ID numbers prevent thefts
Imprinting identification numbers on motorbikes has greatly reduced thefts, the Taipei City Police Department (TCPD) said yesterday. The National Police Agency last March launched a program that provides motorcycle owners with free imprinting of a serial engine number or license plate number on several parts of their bikes, with the aim of discouraging thieves by making disposal of their loot more difficult. TCPD tallies showed that it has assisted in the imprinting of 215,000 motorcycles since the beginning of the program. Officials said the reported number of motorbike thefts from July last year to February this year in its precinct has dropped by 12.62 percent compared to the same period a year earlier: specifically, from 6995 cases to 6112.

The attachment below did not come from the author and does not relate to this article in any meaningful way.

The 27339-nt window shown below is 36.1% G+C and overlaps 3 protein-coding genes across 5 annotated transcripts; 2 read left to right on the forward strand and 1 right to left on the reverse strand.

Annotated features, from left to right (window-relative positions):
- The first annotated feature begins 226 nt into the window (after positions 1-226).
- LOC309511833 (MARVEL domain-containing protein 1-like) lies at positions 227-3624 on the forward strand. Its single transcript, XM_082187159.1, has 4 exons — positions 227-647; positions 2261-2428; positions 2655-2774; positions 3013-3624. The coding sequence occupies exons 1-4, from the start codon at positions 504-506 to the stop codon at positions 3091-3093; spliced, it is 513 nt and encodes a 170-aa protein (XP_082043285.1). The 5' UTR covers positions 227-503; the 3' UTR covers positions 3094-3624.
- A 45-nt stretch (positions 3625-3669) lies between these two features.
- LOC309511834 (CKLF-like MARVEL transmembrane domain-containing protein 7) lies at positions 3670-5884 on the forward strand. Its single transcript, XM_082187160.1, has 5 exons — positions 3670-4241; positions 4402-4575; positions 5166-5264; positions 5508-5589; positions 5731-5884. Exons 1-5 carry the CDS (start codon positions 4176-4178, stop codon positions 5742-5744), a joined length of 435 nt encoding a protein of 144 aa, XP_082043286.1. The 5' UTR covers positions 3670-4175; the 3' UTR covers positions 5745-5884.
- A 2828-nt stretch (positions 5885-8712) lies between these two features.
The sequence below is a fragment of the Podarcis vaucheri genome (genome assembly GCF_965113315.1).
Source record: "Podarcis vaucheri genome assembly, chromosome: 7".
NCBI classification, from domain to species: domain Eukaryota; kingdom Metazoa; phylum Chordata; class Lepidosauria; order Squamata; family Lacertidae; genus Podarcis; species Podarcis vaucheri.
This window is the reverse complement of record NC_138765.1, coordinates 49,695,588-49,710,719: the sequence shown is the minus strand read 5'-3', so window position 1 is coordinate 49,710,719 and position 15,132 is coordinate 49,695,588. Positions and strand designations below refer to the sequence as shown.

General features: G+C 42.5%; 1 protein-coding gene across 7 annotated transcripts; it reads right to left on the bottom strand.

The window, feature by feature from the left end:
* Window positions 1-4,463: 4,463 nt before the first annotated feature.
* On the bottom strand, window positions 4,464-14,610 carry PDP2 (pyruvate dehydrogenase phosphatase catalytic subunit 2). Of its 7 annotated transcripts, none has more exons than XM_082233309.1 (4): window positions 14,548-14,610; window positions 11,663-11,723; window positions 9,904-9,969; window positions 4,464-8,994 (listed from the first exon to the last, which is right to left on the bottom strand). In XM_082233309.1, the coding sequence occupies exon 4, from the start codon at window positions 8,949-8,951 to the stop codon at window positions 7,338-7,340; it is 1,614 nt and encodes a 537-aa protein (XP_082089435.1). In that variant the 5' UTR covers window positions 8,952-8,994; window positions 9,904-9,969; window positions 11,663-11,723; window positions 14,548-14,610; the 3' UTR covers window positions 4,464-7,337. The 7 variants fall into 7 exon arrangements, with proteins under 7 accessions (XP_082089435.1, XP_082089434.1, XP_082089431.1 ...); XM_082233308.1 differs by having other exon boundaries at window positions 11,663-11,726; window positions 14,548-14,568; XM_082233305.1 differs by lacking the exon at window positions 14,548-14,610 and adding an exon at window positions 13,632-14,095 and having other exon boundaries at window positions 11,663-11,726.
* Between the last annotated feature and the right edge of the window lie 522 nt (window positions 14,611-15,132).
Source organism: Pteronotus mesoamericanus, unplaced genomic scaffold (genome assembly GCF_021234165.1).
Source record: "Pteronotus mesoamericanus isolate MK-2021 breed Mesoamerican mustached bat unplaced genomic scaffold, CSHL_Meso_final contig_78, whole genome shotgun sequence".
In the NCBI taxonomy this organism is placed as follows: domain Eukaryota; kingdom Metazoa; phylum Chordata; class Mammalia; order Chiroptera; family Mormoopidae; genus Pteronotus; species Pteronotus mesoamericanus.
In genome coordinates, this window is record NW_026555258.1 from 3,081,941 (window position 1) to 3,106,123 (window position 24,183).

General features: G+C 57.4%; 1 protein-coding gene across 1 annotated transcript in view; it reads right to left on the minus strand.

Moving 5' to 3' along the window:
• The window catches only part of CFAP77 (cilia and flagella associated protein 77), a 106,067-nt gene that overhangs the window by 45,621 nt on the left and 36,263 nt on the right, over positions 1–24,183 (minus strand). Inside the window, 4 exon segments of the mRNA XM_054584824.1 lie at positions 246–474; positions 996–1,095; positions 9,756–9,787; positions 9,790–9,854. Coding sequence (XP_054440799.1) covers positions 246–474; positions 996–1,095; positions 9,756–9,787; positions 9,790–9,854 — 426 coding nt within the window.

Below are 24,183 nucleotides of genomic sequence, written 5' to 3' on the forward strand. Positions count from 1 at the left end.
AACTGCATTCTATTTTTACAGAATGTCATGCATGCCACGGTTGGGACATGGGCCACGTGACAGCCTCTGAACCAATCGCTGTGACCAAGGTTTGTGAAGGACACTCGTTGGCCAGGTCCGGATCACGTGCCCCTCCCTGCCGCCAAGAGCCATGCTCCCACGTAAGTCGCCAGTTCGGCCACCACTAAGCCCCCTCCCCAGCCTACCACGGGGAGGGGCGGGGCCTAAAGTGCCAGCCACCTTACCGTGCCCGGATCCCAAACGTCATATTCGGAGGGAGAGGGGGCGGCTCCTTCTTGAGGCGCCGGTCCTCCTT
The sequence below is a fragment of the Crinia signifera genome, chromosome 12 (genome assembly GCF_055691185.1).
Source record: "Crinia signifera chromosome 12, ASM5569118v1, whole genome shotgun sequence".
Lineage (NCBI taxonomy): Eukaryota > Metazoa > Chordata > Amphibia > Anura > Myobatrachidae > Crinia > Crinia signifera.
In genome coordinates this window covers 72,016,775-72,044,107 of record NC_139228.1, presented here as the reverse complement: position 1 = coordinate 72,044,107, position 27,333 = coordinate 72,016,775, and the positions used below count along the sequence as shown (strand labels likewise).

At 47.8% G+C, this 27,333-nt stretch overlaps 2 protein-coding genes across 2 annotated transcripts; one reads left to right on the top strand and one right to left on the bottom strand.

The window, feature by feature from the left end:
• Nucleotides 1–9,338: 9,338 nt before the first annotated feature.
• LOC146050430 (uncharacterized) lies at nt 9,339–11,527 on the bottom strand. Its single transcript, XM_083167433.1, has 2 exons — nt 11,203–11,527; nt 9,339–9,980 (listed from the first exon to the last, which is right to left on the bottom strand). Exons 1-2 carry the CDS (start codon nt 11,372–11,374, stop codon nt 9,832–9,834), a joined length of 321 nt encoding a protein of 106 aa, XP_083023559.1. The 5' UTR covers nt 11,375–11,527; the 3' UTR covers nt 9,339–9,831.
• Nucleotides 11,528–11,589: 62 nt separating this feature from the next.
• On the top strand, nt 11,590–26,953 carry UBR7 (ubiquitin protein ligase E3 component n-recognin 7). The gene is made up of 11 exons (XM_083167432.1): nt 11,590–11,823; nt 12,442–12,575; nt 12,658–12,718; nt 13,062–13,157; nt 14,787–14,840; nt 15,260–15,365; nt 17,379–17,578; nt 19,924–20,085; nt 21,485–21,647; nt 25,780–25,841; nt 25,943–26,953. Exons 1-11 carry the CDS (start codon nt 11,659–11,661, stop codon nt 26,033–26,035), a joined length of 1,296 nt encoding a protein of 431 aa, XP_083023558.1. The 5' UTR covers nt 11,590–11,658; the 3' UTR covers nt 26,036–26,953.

Cremation rate rises
Concepts of interment have evidently undergone dramatic changes over the past decade given that the cremation rate rose to 85.6 percent last year, a survey on burial behavior published by the Ministry of the Interior showed yesterday. The results of the survey were announced in the run-up to Tombsweeping Day, which falls on Thursday. The survey noted that the cremation rate was 58.67 percent in 1997. The figure rose to 85.6 percent last year, showing that the public's ideas about interment have undergone change and that cremation, not traditional burial, is now the mainstream choice. The survey also showed that expenses for burials have decreased by NT$13,612 over the past 10 years, noting that the expenses averaged NT$354,145 last year, down from NT$367,757 in 1997.
Thoracoscope a success